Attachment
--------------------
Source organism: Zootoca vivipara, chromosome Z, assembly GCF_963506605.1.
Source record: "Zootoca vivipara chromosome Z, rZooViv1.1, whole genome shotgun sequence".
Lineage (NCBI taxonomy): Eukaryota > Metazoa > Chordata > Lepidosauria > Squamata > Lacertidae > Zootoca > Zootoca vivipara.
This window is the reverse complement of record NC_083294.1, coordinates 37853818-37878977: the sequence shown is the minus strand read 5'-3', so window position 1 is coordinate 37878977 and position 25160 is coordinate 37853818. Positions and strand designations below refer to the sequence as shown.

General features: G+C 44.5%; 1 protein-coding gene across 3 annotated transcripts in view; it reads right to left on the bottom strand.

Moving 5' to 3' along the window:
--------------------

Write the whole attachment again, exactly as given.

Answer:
Source organism: Zootoca vivipara, chromosome Z, assembly GCF_963506605.1.
Source record: "Zootoca vivipara chromosome Z, rZooViv1.1, whole genome shotgun sequence".
Lineage (NCBI taxonomy): Eukaryota > Metazoa > Chordata > Lepidosauria > Squamata > Lacertidae > Zootoca > Zootoca vivipara.
This window is the reverse complement of record NC_083294.1, coordinates 37853818-37878977: the sequence shown is the minus strand read 5'-3', so window position 1 is coordinate 37878977 and position 25160 is coordinate 37853818. Positions and strand designations below refer to the sequence as shown.

General features: G+C 44.5%; 1 protein-coding gene across 3 annotated transcripts in view; it reads right to left on the bottom strand.

Moving 5' to 3' along the window: